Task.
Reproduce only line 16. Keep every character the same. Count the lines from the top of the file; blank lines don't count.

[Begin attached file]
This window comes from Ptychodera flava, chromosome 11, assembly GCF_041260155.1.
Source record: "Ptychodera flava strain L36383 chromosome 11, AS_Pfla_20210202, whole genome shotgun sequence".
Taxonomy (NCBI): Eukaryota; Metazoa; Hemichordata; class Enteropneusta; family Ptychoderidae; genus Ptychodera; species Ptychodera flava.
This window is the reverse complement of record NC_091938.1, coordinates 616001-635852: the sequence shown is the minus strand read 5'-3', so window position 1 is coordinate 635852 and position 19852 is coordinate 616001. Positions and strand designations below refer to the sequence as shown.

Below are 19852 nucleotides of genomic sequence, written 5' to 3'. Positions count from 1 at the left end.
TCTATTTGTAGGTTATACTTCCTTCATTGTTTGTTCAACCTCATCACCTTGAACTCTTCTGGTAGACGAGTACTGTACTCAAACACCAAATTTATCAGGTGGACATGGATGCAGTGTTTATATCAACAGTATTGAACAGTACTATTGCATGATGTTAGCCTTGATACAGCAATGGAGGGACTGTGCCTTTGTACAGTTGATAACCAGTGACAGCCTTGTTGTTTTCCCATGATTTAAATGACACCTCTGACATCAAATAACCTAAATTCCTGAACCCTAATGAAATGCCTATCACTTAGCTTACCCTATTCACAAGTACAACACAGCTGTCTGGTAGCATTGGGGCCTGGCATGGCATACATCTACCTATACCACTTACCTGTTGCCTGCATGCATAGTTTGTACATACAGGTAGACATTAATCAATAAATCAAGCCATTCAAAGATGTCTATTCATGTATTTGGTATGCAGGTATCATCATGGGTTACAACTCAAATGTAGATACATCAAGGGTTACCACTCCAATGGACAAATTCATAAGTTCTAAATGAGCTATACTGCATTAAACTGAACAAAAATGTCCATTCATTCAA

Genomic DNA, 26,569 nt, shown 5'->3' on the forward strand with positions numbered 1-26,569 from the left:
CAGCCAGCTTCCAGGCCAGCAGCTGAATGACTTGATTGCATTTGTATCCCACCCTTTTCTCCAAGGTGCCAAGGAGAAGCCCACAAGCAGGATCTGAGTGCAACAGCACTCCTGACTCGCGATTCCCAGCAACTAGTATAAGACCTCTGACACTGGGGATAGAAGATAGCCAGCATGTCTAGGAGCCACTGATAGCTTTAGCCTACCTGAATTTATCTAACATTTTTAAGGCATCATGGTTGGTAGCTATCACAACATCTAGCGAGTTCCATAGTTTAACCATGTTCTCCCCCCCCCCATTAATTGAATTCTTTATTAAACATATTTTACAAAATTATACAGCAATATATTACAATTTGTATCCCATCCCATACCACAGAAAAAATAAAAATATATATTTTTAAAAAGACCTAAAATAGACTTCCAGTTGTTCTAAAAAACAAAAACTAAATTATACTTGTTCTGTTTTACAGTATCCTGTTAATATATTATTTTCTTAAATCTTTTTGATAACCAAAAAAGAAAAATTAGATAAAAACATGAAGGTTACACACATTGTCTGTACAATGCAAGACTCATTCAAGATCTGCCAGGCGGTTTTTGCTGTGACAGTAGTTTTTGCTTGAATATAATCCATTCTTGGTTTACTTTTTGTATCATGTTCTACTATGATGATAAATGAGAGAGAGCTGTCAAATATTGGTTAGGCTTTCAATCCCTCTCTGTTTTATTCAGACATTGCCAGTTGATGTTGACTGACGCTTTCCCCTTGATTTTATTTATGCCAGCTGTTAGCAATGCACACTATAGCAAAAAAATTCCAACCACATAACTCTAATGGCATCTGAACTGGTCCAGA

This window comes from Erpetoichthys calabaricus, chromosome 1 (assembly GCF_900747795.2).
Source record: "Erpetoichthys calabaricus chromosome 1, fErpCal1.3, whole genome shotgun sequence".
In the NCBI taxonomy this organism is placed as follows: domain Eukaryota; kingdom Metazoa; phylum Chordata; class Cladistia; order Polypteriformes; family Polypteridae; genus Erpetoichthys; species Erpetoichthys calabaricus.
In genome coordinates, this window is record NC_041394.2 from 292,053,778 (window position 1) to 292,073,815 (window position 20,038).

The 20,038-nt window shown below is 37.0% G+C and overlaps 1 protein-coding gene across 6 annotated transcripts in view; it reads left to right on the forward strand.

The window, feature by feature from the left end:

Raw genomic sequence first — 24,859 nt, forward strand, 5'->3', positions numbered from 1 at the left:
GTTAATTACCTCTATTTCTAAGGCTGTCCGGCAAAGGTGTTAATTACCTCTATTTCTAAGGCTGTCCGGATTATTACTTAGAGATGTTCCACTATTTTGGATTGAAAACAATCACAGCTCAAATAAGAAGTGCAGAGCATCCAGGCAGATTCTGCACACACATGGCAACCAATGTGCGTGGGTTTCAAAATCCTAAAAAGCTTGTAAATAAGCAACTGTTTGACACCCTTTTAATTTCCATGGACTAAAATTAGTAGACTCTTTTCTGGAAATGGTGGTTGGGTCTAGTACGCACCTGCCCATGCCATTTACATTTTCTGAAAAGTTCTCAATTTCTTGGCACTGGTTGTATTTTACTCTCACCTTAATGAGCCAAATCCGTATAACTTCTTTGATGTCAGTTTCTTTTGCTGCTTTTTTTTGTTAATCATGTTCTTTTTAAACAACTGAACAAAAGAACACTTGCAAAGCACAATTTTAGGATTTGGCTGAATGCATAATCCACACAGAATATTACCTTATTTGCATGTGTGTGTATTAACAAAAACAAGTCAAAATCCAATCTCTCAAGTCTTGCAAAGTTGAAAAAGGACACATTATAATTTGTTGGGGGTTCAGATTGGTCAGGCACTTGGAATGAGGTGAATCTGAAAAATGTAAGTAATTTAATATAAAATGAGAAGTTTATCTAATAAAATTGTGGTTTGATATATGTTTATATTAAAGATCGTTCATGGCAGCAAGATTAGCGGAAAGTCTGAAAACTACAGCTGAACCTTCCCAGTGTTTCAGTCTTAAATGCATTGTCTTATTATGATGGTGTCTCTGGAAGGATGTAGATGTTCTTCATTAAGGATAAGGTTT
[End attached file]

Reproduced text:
GTTAATTACCTCTATTTCTAAGGCTGTCCGGCAAAGGTGTTAATTACCTCTATTTCTAAGGCTGTCCGGATTATTACTTAGAGATGTTCCACTATTTTGGATTGAAAACAATCACAGCTCAAATAAGAAGTGCAGAGCATCCAGGCAGATTCTGCACACACATGGCAACCAATGTGCGTGGGTTTCAAAATCCTAAAAAGCTTGTAAATAAGCAACTGTTTGACACCCTTTTAATTTCCATGGACTAAAATTAGTAGACTCTTTTCTGGAAATGGTGGTTGGGTCTAGTACGCACCTGCCCATGCCATTTACATTTTCTGAAAAGTTCTCAATTTCTTGGCACTGGTTGTATTTTACTCTCACCTTAATGAGCCAAATCCGTATAACTTCTTTGATGTCAGTTTCTTTTGCTGCTTTTTTTTGTTAATCATGTTCTTTTTAAACAACTGAACAAAAGAACACTTGCAAAGCACAATTTTAGGATTTGGCTGAATGCATAATCCACACAGAATATTACCTTATTTGCATGTGTGTGTATTAACAAAAACAAGTCAAAATCCAATCTCTCAAGTCTTGCAAAGTTGAAAAAGGACACATTATAATTTGTTGGGGGTTCAGATTGGTCAGGCACTTGGAATGAGGTGAATCTGAAAAATGTAAGTAATTTAATATAAAATGAGAAGTTTATCTAATAAAATTGTGGTTTGATATATGTTTATATTAAAGATCGTTCATGGCAGCAAGATTAGCGGAAAGTCTGAAAACTACAGCTGAACCTTCCCAGTGTTTCAGTCTTAAATGCATTGTCTTATTATGATGGTGTCTCTGGAAGGATGTAGATGTTCTTCATTAAGGATAAGGTTT